Ms. DeWitt argues Southwestern Bell has put legal advice at issue through its employees’ deposition testimony. Ms. DeWitt references deposition testimony in which deponents stated they took certain actions after they “cleared it with legal” or “got approval from legal.”[26] She does not identify these deponents or provide the court with more context for these statements.

Ms. DeWitt argues that it is unfair to allow Southwestern Bell to disclose selected communications without giving Ms. DeWitt the opportunity to test whether “clearance” or “approval” was informed, in good faith, and reasonable. Typically, a deponent does not waive the attorney-client privilege when, in response to questions, the deponent references its interactions with the legal department.[27] The answers deponents provided were presumably elicited by Ms. DeWitt’s counsel in response to questions. These excerpts of testimony from unidentified deponents lack any context supporting a conclusion that Southwestern Bell made an affirmative act that put at issue reliance on counsel’s advice.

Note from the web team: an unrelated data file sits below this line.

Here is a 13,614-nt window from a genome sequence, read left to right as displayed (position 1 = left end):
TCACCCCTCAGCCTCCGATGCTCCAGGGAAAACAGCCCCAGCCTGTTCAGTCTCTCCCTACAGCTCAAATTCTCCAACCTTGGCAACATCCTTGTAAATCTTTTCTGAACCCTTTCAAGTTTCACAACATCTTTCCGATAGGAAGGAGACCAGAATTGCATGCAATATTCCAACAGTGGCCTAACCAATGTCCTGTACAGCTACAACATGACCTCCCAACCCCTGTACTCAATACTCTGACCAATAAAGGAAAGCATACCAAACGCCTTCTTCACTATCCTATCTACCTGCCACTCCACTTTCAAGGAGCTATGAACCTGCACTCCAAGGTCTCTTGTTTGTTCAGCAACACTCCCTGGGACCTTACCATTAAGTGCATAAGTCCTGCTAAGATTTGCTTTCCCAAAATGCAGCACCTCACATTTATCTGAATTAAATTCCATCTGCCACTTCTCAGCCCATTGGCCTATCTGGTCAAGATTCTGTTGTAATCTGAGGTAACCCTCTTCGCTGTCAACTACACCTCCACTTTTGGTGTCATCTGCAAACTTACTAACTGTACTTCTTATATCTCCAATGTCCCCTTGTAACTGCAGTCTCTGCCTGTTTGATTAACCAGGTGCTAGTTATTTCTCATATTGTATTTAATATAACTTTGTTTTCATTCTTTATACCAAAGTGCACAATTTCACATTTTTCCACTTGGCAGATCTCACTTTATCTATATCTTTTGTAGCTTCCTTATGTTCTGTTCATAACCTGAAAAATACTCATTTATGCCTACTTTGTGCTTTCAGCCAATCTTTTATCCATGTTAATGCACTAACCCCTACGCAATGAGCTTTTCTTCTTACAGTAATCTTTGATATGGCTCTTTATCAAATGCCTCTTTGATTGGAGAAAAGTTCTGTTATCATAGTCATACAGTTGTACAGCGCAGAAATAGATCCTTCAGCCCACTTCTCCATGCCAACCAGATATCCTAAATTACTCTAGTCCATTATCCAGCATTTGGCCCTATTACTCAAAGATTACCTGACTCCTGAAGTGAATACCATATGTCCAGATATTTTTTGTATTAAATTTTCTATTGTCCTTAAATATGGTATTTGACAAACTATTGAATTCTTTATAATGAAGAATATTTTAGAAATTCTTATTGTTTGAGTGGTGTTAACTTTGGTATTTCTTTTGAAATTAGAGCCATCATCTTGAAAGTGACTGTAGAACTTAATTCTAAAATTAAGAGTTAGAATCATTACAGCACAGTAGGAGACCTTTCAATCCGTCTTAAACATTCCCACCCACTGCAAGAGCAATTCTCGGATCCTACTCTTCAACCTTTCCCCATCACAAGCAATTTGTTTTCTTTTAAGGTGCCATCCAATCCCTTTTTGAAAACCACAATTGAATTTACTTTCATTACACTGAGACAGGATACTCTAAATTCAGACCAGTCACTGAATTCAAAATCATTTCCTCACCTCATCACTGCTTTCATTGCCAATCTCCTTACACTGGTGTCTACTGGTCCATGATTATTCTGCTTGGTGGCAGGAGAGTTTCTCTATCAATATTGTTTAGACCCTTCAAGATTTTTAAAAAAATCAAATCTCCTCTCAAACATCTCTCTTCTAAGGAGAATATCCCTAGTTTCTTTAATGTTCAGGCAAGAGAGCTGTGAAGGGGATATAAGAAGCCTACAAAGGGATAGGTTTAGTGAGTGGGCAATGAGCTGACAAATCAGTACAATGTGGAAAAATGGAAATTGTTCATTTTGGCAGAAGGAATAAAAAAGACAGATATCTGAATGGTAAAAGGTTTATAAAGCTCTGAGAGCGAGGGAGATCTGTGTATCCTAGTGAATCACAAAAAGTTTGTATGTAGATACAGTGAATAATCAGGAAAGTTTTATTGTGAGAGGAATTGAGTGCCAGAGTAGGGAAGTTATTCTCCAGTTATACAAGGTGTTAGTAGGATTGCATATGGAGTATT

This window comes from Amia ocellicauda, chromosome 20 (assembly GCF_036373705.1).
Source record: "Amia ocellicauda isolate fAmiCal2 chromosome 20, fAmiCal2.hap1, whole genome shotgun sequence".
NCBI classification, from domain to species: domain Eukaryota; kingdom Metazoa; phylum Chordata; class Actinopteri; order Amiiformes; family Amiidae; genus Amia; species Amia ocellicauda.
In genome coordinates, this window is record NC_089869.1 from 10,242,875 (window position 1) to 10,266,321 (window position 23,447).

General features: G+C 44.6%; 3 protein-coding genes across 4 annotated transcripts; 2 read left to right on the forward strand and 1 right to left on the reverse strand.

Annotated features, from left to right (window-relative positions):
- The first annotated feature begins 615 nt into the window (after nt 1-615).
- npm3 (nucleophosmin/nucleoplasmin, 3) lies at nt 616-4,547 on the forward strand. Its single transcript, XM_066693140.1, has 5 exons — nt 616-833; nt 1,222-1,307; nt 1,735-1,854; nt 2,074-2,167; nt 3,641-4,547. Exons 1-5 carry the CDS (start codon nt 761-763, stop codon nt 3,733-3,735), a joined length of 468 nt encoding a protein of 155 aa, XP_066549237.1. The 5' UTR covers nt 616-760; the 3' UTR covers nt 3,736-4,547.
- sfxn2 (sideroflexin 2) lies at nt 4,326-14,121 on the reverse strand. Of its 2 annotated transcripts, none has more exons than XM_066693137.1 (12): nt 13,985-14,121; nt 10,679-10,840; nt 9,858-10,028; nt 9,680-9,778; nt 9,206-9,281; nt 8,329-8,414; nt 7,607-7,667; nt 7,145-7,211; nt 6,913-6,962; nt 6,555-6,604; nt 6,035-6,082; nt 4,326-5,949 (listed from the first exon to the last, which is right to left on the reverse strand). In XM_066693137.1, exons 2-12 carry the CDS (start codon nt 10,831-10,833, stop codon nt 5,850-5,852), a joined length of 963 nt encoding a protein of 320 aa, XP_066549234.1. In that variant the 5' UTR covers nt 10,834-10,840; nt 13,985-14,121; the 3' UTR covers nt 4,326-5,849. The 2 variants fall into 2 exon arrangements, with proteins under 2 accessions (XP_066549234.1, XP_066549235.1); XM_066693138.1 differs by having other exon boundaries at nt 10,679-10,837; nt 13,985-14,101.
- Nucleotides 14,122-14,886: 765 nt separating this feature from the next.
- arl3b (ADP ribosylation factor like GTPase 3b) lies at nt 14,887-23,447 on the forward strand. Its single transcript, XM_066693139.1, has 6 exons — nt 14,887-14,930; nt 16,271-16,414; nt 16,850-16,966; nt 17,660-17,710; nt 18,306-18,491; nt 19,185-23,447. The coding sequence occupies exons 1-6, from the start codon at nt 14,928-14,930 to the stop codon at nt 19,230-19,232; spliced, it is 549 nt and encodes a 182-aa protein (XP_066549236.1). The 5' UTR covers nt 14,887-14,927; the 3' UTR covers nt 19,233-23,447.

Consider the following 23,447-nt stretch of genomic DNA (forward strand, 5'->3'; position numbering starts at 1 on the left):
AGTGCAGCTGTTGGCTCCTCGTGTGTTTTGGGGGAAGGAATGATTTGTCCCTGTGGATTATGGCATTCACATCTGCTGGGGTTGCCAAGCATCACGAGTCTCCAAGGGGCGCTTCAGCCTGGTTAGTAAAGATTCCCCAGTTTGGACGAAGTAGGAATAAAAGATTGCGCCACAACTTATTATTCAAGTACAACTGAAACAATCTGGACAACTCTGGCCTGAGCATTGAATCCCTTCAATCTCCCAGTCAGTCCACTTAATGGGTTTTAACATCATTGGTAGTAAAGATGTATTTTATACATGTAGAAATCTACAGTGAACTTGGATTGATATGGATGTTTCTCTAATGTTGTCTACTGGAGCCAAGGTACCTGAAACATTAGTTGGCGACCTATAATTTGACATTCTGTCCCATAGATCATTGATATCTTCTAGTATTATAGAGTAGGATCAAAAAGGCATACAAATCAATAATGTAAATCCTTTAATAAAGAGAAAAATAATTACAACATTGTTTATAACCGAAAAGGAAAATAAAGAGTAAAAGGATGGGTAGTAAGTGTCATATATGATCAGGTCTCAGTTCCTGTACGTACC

Ms. DeWitt also argues that through affirmative defenses, Southwestern Bell has put advice of counsel at issue. She points to the following defenses:

5. Defendant SWBT states that all actions by it were taken in good faith and Defendant SWBT reasonably believed it had complied with the requirements of the law and any applicable regulations. . . .
16. Plaintiff’s compliant is barred because Plaintiff is not disabled, is not a qualified individual with a disability, did not engage in the interactive process in good faith and further accommodating her alleged circumstances would pose an undue hardship.[28]